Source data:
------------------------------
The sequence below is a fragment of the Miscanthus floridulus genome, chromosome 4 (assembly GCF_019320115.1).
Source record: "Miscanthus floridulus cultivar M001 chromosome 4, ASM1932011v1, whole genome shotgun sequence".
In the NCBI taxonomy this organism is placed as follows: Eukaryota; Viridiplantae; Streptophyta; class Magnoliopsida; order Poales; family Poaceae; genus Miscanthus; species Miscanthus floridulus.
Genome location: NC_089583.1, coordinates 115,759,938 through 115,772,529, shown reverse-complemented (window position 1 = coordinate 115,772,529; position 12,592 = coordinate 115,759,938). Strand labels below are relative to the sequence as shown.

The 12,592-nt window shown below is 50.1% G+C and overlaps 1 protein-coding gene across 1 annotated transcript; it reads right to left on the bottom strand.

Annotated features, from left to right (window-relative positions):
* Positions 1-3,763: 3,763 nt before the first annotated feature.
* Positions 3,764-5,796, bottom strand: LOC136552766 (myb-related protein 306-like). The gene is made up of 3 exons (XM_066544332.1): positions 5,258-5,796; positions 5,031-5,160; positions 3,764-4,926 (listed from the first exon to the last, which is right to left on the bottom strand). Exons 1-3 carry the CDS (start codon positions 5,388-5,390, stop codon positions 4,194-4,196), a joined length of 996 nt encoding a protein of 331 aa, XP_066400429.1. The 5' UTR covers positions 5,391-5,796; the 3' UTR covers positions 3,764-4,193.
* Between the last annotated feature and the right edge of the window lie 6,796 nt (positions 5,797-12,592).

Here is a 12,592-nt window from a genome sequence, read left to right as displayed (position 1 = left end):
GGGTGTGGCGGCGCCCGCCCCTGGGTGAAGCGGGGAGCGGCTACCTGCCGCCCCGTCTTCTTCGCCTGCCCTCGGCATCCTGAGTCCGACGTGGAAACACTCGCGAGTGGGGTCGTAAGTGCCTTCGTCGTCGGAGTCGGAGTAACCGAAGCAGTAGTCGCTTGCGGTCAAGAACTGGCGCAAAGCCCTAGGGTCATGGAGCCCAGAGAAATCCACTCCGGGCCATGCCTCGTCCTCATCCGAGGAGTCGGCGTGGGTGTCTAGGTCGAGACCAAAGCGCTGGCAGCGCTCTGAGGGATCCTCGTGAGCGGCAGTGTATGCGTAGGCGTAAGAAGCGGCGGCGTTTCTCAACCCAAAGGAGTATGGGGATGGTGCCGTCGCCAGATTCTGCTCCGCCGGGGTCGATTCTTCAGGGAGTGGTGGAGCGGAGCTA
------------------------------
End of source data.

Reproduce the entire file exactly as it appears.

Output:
The sequence below is a fragment of the Miscanthus floridulus genome, chromosome 4 (assembly GCF_019320115.1).
Source record: "Miscanthus floridulus cultivar M001 chromosome 4, ASM1932011v1, whole genome shotgun sequence".
In the NCBI taxonomy this organism is placed as follows: Eukaryota; Viridiplantae; Streptophyta; class Magnoliopsida; order Poales; family Poaceae; genus Miscanthus; species Miscanthus floridulus.
Genome location: NC_089583.1, coordinates 115,759,938 through 115,772,529, shown reverse-complemented (window position 1 = coordinate 115,772,529; position 12,592 = coordinate 115,759,938). Strand labels below are relative to the sequence as shown.

The 12,592-nt window shown below is 50.1% G+C and overlaps 1 protein-coding gene across 1 annotated transcript; it reads right to left on the bottom strand.

Annotated features, from left to right (window-relative positions):
* Positions 1-3,763: 3,763 nt before the first annotated feature.
* Positions 3,764-5,796, bottom strand: LOC136552766 (myb-related protein 306-like). The gene is made up of 3 exons (XM_066544332.1): positions 5,258-5,796; positions 5,031-5,160; positions 3,764-4,926 (listed from the first exon to the last, which is right to left on the bottom strand). Exons 1-3 carry the CDS (start codon positions 5,388-5,390, stop codon positions 4,194-4,196), a joined length of 996 nt encoding a protein of 331 aa, XP_066400429.1. The 5' UTR covers positions 5,391-5,796; the 3' UTR covers positions 3,764-4,193.
* Between the last annotated feature and the right edge of the window lie 6,796 nt (positions 5,797-12,592).

Here is a 12,592-nt window from a genome sequence, read left to right as displayed (position 1 = left end):
GGGTGTGGCGGCGCCCGCCCCTGGGTGAAGCGGGGAGCGGCTACCTGCCGCCCCGTCTTCTTCGCCTGCCCTCGGCATCCTGAGTCCGACGTGGAAACACTCGCGAGTGGGGTCGTAAGTGCCTTCGTCGTCGGAGTCGGAGTAACCGAAGCAGTAGTCGCTTGCGGTCAAGAACTGGCGCAAAGCCCTAGGGTCATGGAGCCCAGAGAAATCCACTCCGGGCCATGCCTCGTCCTCATCCGAGGAGTCGGCGTGGGTGTCTAGGTCGAGACCAAAGCGCTGGCAGCGCTCTGAGGGATCCTCGTGAGCGGCAGTGTATGCGTAGGCGTAAGAAGCGGCGGCGTTTCTCAACCCAAAGGAGTATGGGGATGGTGCCGTCGCCAGATTCTGCTCCGCCGGGGTCGATTCTTCAGGGAGTGGTGGAGCGGAGCTA